Szechuan Pork Noodles with Smacked Cucumber Salad

It’s a curious thing when you lock one eye on the details in the pregnancy  app you bought in a flush of maternal excitement some 22 weeks ago and it informs you that the thing you’ve got inside would now have an ok chance of making it if it came out.

Dear Stowaway. Please don’t get any ideas. To me, you’re just not quite baked yet. Kind regards, Mum.

By now you’re the size of a cucumber. And beyond that, I’ve learned you can dream- in a sort of fashion. I’m not sure why this surprises me so much. I certainly know for sure when you’re asleep and you’re awake. You’re not very subtle about the latter at all, booting and punching your way across my abdomen, like a blindfolded Gruffalo, exploring all corners of a cave with outstretched extremities. I wonder what you dream about. And if yours are as mad as mine.

Sleep when it comes these days is like being sucked down a tunnel. For all the dark hours spent awake, trying not to guffaw too loudly when you poke somewhere odd, occasionally there are snatches of it that are so sound I find it difficult to discern whether what just played in my head was real or fantastical.

The dreams are all pretty cavalier. The last one was one straight from Scarface; I was surrounded by mounds of marching powder (nb, this is not something that has played a large role in my life). As I busily rolled notes and racked up straight lines on gleaming surfaces, The Hungry One appeared in a doorway. ‘Darling- are you sure you should be doing that?’ The violent snort I gave in retort was enough to yank me into another realm. Luckily it was merely my snoring.

Dreams of pregnancy damaging, illegal substances aside-  there have been others that have proved just as startling. In my sleep I’ve been busy slalom skiing and competing in the Grand National, tobogganing and welterweight boxing. I’ve never been this active in my life.

And yet day to day, I’m getting more and more timid. I ventured out in sky high heels once in the last month only to discover my centre of balance has completely splayed. I spent most of the night plagued by visions of going head over boot down 12 stairs at Piccadilly Circus. Ever since a certain episode of Downton Abbey, I’m checking beside the bath with religious fervour, in case a stray bar of soap has jumped ship. And as I type this, and we make our way down the autobahn of Germany (en route to the Black Forest) I find myself instinctively covering my stomach with a pillow, while Mercedes after Mercedes careers past us at astonishing speed.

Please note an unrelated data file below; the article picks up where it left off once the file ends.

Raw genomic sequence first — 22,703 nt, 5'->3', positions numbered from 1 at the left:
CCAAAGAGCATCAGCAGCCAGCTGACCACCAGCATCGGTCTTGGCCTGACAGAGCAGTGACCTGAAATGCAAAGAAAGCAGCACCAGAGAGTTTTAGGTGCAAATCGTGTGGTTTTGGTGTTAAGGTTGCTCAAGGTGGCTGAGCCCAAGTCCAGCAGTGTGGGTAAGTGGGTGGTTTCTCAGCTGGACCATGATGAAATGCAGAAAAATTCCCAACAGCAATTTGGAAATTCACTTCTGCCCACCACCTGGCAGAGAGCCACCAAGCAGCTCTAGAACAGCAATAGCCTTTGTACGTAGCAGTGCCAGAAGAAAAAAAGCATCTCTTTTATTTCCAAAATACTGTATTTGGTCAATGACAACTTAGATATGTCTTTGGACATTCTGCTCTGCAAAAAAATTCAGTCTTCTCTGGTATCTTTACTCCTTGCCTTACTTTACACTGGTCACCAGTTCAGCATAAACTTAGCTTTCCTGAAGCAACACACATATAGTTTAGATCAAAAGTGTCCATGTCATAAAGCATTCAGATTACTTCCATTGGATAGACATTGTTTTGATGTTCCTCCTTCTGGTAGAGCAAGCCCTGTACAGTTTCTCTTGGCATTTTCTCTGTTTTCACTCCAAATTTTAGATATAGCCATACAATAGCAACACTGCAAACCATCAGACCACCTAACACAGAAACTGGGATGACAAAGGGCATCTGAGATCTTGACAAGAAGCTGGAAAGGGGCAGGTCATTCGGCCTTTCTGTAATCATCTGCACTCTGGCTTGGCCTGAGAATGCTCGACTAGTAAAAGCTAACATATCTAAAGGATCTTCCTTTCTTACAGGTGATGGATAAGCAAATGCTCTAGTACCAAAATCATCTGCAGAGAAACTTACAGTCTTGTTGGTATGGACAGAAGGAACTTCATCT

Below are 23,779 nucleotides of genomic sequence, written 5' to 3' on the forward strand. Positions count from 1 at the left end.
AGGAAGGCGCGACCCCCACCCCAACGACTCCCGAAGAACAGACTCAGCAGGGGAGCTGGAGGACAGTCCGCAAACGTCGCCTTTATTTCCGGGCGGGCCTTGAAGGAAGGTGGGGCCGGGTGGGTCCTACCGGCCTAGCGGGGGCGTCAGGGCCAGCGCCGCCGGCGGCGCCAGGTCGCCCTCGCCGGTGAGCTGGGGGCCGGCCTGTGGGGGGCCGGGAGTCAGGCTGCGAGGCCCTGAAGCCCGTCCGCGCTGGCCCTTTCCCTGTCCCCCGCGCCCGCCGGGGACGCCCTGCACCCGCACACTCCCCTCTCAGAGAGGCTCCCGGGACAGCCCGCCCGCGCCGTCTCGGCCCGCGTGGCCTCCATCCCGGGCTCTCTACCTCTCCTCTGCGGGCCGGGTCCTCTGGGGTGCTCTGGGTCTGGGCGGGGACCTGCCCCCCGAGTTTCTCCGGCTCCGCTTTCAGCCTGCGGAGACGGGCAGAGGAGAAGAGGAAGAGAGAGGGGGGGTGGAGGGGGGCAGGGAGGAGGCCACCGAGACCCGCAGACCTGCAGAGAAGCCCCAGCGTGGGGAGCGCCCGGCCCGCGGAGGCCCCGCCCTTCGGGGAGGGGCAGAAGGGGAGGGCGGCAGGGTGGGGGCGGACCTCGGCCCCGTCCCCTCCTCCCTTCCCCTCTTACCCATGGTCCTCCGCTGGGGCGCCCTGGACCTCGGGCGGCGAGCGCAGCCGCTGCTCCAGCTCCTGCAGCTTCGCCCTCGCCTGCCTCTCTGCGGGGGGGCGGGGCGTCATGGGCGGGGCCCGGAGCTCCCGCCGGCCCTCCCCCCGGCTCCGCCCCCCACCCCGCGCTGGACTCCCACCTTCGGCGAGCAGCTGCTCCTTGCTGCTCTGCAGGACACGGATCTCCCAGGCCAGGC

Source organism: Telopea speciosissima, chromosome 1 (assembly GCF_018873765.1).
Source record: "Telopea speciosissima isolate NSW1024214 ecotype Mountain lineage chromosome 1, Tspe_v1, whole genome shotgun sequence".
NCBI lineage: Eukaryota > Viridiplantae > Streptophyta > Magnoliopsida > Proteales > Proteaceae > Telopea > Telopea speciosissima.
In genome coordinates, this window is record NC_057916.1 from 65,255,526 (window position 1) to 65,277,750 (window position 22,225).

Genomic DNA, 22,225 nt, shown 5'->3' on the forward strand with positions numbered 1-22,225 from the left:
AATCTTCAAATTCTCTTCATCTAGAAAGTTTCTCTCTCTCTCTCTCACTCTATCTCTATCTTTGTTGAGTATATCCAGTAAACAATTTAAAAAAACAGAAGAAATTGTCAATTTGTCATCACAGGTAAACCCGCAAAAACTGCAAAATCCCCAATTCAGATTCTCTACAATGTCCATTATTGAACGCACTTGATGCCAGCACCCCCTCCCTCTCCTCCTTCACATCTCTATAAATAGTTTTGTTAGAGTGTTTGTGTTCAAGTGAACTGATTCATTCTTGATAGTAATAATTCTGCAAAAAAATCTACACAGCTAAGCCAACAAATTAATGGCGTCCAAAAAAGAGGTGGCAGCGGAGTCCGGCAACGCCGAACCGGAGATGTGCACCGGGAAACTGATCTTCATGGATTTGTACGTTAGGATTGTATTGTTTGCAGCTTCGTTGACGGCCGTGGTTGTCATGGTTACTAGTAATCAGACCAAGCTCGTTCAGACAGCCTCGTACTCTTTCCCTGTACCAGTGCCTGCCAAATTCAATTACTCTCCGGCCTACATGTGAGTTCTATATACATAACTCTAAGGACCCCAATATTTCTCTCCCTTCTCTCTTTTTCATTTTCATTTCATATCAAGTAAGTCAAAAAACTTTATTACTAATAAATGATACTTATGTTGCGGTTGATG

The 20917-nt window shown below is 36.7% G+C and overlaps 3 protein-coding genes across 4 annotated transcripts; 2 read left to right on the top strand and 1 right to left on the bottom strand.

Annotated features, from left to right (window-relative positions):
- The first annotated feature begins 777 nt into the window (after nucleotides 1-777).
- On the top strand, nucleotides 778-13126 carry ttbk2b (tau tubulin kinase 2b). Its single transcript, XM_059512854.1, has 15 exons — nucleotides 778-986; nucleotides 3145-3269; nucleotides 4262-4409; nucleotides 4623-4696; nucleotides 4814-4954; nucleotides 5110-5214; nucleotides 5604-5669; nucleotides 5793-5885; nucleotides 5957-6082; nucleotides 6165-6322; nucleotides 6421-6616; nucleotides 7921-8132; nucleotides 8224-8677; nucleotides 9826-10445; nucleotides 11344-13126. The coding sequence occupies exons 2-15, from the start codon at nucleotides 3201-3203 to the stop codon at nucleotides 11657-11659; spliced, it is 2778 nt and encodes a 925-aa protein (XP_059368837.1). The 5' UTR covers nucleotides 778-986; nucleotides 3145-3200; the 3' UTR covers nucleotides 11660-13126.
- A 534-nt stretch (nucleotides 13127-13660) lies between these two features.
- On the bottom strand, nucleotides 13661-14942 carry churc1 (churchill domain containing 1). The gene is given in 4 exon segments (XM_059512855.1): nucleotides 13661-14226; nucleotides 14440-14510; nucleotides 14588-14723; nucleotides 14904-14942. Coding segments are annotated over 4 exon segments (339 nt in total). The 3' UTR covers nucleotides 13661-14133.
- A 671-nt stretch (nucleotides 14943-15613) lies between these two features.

When there isn’t much physical excitement in your life beyond raising your shirt occasionally to investigate how much bigger your stomach might get, then you come to want it on your plate.

This cucumber dish is both in honour of the stowaway’s advancing size and a cure all for many things. If like me, you’ve spent the last week eating schnitzel and noodles, it’s probably what you’ll be craving. If you need the comfort of a lightning fast dinner, it’s the answer you’re looking for. If you want to take out a little physical aggression, but a boxercise class isn’t on the cards right now, then it’s it. And as for excitement for your palate- that’s just about how much Szechuan pepper you add.

I first discovered the concept of ‘smacked cucumbers’ when reading Fuchsia Dunlop– not only an exquisite writer, she is an oracle when it comes to Sichuan food. The novelty of the dish’s title derives from the action in creating them. The cucumbers are literally smacked- either with the base of a cleaver or a rolling pin. This bashing helps to create nooks and crevices in the flesh and skin, which allow the dressing to creep in further. It’s a great side dish for many Sichuan menus- but my favourite way to serve it is alongside a stupidly fast pork mince and noodle dish. It couldn’t be easier- fresh egg noodles, doused in boiling water, then stir fried quickly along with pork mince, spring onions, chives, soy and Szechuan peppercorns. These peppercorns do most of the heavy lifting in the flavour stakes, giving you a numbing pop and tingle while you eat- a sensation that can quickly become addictive.

It’s both comforting and exciting. It’s a new midweek staple. I like to quickly bash the cucumbers and leave them to steep while I make the noodles. Then while I eat, I’ve been known to place one hand just under my belly button and have a quiet word to the hopefully well-forming  thing inside. ‘I promise to be careful for the next 13 weeks if you do too’. Deal?